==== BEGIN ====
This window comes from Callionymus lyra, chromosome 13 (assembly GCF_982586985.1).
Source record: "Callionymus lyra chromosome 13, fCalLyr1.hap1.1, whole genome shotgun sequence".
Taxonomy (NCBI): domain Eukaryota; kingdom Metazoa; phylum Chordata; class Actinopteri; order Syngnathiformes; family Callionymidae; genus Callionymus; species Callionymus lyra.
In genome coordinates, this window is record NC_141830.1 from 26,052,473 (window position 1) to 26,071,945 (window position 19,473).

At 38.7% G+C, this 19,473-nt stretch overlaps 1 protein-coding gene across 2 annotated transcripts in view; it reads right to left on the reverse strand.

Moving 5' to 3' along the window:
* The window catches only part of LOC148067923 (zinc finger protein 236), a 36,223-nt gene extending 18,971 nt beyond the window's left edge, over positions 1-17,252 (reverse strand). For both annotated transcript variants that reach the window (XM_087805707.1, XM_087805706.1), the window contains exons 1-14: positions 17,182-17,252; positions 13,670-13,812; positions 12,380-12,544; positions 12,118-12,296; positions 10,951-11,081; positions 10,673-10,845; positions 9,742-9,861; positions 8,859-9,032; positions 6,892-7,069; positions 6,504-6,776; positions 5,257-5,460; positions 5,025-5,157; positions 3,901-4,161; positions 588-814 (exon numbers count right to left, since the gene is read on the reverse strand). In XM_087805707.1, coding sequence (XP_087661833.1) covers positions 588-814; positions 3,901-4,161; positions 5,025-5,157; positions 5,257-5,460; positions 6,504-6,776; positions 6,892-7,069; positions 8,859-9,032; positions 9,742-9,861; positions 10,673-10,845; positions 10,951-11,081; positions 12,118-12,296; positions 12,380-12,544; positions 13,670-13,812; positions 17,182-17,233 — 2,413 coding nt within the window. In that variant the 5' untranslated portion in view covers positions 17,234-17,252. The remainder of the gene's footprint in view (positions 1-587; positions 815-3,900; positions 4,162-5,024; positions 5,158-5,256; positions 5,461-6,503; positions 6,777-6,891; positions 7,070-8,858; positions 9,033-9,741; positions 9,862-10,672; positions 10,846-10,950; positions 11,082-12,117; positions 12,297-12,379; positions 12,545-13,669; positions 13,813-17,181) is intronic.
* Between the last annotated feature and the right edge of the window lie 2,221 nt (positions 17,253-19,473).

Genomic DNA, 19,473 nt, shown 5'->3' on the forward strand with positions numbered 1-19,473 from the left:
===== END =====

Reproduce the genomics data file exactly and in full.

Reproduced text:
This window comes from Callionymus lyra, chromosome 13 (assembly GCF_982586985.1).
Source record: "Callionymus lyra chromosome 13, fCalLyr1.hap1.1, whole genome shotgun sequence".
Taxonomy (NCBI): domain Eukaryota; kingdom Metazoa; phylum Chordata; class Actinopteri; order Syngnathiformes; family Callionymidae; genus Callionymus; species Callionymus lyra.
In genome coordinates, this window is record NC_141830.1 from 26,052,473 (window position 1) to 26,071,945 (window position 19,473).

At 38.7% G+C, this 19,473-nt stretch overlaps 1 protein-coding gene across 2 annotated transcripts in view; it reads right to left on the reverse strand.

Moving 5' to 3' along the window:
* The window catches only part of LOC148067923 (zinc finger protein 236), a 36,223-nt gene extending 18,971 nt beyond the window's left edge, over positions 1-17,252 (reverse strand). For both annotated transcript variants that reach the window (XM_087805707.1, XM_087805706.1), the window contains exons 1-14: positions 17,182-17,252; positions 13,670-13,812; positions 12,380-12,544; positions 12,118-12,296; positions 10,951-11,081; positions 10,673-10,845; positions 9,742-9,861; positions 8,859-9,032; positions 6,892-7,069; positions 6,504-6,776; positions 5,257-5,460; positions 5,025-5,157; positions 3,901-4,161; positions 588-814 (exon numbers count right to left, since the gene is read on the reverse strand). In XM_087805707.1, coding sequence (XP_087661833.1) covers positions 588-814; positions 3,901-4,161; positions 5,025-5,157; positions 5,257-5,460; positions 6,504-6,776; positions 6,892-7,069; positions 8,859-9,032; positions 9,742-9,861; positions 10,673-10,845; positions 10,951-11,081; positions 12,118-12,296; positions 12,380-12,544; positions 13,670-13,812; positions 17,182-17,233 — 2,413 coding nt within the window. In that variant the 5' untranslated portion in view covers positions 17,234-17,252. The remainder of the gene's footprint in view (positions 1-587; positions 815-3,900; positions 4,162-5,024; positions 5,158-5,256; positions 5,461-6,503; positions 6,777-6,891; positions 7,070-8,858; positions 9,033-9,741; positions 9,862-10,672; positions 10,846-10,950; positions 11,082-12,117; positions 12,297-12,379; positions 12,545-13,669; positions 13,813-17,181) is intronic.
* Between the last annotated feature and the right edge of the window lie 2,221 nt (positions 17,253-19,473).

Genomic DNA, 19,473 nt, shown 5'->3' on the forward strand with positions numbered 1-19,473 from the left: